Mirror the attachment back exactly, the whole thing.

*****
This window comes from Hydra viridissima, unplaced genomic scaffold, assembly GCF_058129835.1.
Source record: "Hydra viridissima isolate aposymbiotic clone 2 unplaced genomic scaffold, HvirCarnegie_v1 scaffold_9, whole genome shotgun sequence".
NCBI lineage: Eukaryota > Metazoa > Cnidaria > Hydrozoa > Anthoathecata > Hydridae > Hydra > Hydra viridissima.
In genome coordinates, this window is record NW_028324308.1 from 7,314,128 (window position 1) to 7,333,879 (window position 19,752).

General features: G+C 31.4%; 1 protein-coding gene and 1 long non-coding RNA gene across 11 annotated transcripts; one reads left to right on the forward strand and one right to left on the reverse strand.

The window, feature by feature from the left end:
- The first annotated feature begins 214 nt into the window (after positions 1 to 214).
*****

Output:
This window comes from Hydra viridissima, unplaced genomic scaffold, assembly GCF_058129835.1.
Source record: "Hydra viridissima isolate aposymbiotic clone 2 unplaced genomic scaffold, HvirCarnegie_v1 scaffold_9, whole genome shotgun sequence".
NCBI lineage: Eukaryota > Metazoa > Cnidaria > Hydrozoa > Anthoathecata > Hydridae > Hydra > Hydra viridissima.
In genome coordinates, this window is record NW_028324308.1 from 7,314,128 (window position 1) to 7,333,879 (window position 19,752).

General features: G+C 31.4%; 1 protein-coding gene and 1 long non-coding RNA gene across 11 annotated transcripts; one reads left to right on the forward strand and one right to left on the reverse strand.

The window, feature by feature from the left end:
- The first annotated feature begins 214 nt into the window (after positions 1 to 214).